Kinzinger backs Trump, but with caveats
Republican congressman pooh-poohs being left out as 2020 state campaign co-chairman
By Ted Cox
CHICAGO — A Republican Illinois congressman isn’t backing down from criticizing President Trump, but he also isn’t abandoning support for him, either.
“I’ve made it clear there are things I don’t like that he’s saying,” said U.S. Rep. Adam Kinzinger of Channahon before attending a congressional subcommittee hearing in Chicago on Thursday.
Over the weekend, Kinzinger took issue with Trump’s retweet of a post threatening that, if the president were removed from office by impeachment, “it will cause a Civil War-like fracture in this nation from which our country will never heal.”
Kinzinger, an Air Force pilot who served in Iraq and Afghanistan and who is still an officer in the National Guard, tweeted back that he’d visited nations “ravaged by civil war” and calling Trump’s retweet “beyond repugnant.”
He clarified Thursday that should not be interpreted as withdrawing his support for the president, “but if there’s something like the thing that said ‘civil war’ that I don’t agree with, I’m going to say that.”
He also said it should not be read as support for the ongoing impeachment inquiry. “Because that’s a big deal,” Kinzinger added. “It’s a huge jump, and there’s a lot that we don’t know.
“Now, they can investigate the questions we have, but to jump to an impeachment inquiry…”
Kinzinger suggested that U.S. Rep. Cheri Bustos of Moline had shied from fully endorsing an impeachment inquiry in a recent appearance on CNN, and he said the impeachment process could leave the Democratic legislative agenda “derailed.”
That rankled U.S. Rep. Jan Schakowsky of Evanston, who also attended the hearing, and who pointed to how House Democrats have already passed legislation that’s still waiting just to be taken up in the Republican-controlled Senate, including a bill for comprehensive background checks on gun purchases and a $15-an-hour minimum wage.
Schakowsky is among those who’ve called the Senate a “legislative graveyard” under Majority Leader Mitch McConnell of Kentucky, and she added, “We’re moving ahead on prescription drugs — a lot of issues that people care about, quite frankly, even more than impeachment, because it affects their daily lives.”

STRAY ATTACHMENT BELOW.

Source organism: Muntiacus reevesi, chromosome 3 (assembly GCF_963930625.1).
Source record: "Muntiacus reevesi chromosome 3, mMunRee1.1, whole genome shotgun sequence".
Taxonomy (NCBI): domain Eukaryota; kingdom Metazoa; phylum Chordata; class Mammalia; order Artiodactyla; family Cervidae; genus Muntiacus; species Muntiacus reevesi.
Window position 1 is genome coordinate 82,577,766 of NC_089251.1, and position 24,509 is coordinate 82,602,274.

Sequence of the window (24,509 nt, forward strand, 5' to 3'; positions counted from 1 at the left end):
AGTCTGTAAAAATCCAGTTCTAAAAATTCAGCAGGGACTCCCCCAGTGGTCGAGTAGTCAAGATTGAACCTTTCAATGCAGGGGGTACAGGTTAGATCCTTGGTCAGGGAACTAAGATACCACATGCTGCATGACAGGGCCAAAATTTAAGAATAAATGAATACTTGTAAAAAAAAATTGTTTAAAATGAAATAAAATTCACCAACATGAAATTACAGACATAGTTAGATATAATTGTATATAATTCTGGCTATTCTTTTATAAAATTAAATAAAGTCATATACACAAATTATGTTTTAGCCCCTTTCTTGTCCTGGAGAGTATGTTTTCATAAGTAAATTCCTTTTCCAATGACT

She said the U.S. House is fully capable of processing the people’s business while also weighing the evidence presented in the impeachment inquiry, and she bristled at Republican suggestions that the probe could bring Congress to a standstill.
“If Republicans are saying that, in a way it’s a threat,” Schakowsky said. “They have to wake up to the other needs, including gun violence and including prescription-drug prices.
“If Republicans are saying we can’t do anything other than this,” she added, meaning impeachment alone, “it’s another betrayal of ordinary Americans.”
After Kinzinger’s “beyond repugnant” tweet, the Trump campaign announced this week that the other four Republican members of the Illinois congressional delegation — John Shimkus, Darin LaHood, Mike Bost, and Rodney Davis — would serve as his state 2020 campaign co-chairmen, but not Kinzinger. Chicago Sun-Times columnist Lynn Sweet reported Thursday that was intended as a deliberate “rebuke” to Kinzinger.
Kinzinger dismissed that, blaming it on Trump’s “political operatives,” and saying he still planned on campaigning for the president next year.
Asked about Trump’s combative, acerbic, erratic behavior at a pair of news conferences with the visiting president of Finland on Wednesday, however, Kinzinger said simply, “I would not have acted like that.”